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Old 10-04-2019, 06:59 AM   #1
AVANTI R5
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Default Jeep Dealer’s $50,000 Sticker Shock Captures Auto Sales Stress

Bloomberg) -- Robert Loehr’s dealership is hanging in just fine, much like Fiat Chrysler Automobiles NV’s sales did last quarter. But just as investors doubt the U.S. car market can sustain near-record results for much longer, the Georgia retailer is apprehensive about a key issue: sticker shock.

“Prices are crazy on cars nowadays -- all of them,” said Loehr, who sells Jeeps, Rams and other Fiat Chrysler models from a showroom northwest of Atlanta and has been in the business for 35 years. “They’re crazy to me, and I do it every single day, all day long.”

New Jeep Gladiators -- the truck version of the rugged Wrangler model -- can easily fetch $50,000 and are emblematic of a trend toward eye-popping prices carmakers are commanding for the pickups and sport utility vehicles making up an ever-greater share of their sales. Even as manufacturers and lenders increasingly stretch out auto loan terms to more than seven years and subsidize interest rates with incentives, average monthly payments keep climbing.

Affordability could become more of a risk if the mounting concern that the American economy is headed for recession ends up panning out. Those fears drove the benchmark S&P 500 down more than 2% on Wednesday, to the lowest since August. General Motors Co. and Ford Motor Co. shares slumped by even more.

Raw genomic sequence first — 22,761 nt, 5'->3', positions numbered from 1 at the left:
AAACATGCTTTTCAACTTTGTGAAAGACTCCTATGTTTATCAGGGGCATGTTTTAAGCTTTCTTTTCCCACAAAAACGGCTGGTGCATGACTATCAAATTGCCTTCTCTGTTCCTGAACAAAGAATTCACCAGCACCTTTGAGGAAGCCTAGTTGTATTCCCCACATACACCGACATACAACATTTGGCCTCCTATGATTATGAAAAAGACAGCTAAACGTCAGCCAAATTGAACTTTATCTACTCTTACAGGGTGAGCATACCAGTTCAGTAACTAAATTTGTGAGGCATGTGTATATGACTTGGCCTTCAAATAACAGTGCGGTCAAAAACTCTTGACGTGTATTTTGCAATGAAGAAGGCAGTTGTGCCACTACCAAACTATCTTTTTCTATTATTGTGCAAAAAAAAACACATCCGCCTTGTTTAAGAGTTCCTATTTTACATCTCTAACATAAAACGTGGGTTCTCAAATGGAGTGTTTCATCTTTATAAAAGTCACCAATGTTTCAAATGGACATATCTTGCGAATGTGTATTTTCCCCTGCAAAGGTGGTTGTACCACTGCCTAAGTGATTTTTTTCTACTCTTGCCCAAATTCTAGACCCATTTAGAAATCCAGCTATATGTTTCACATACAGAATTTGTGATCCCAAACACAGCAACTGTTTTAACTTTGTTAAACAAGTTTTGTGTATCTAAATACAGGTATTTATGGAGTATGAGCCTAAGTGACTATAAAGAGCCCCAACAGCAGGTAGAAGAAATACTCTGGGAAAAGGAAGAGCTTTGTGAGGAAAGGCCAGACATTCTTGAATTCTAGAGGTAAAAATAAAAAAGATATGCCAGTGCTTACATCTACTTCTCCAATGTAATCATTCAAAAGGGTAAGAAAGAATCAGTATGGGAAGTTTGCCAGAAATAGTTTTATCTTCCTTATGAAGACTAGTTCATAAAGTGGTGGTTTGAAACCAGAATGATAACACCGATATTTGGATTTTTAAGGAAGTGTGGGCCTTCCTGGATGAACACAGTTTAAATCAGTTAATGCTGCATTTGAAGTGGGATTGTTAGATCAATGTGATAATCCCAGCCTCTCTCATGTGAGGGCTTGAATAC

The U.S. car market has probably reached the end of a great run, according to Brian Irwin, who leads the automotive and industrial practice for consulting firm Accenture. “It’s a step down from where we thought we would be a few months ago,” Irwin said in a phone interview. “I expect to see stronger incentives coming out.”

For more on U.S. auto sales, click here for Bloomberg’s TOPLive blog

While Jeep’s Gladiator is drawing customers into Loehr’s dealership, many are balking at $800-a-month payments they end up being quoted. He’s been able to convert much of that foot traffic into sales of lower-priced Jeep models, but still thinks automakers ought to do more banding together on engine development and parts-sharing to cut down costs and put a lid on prices.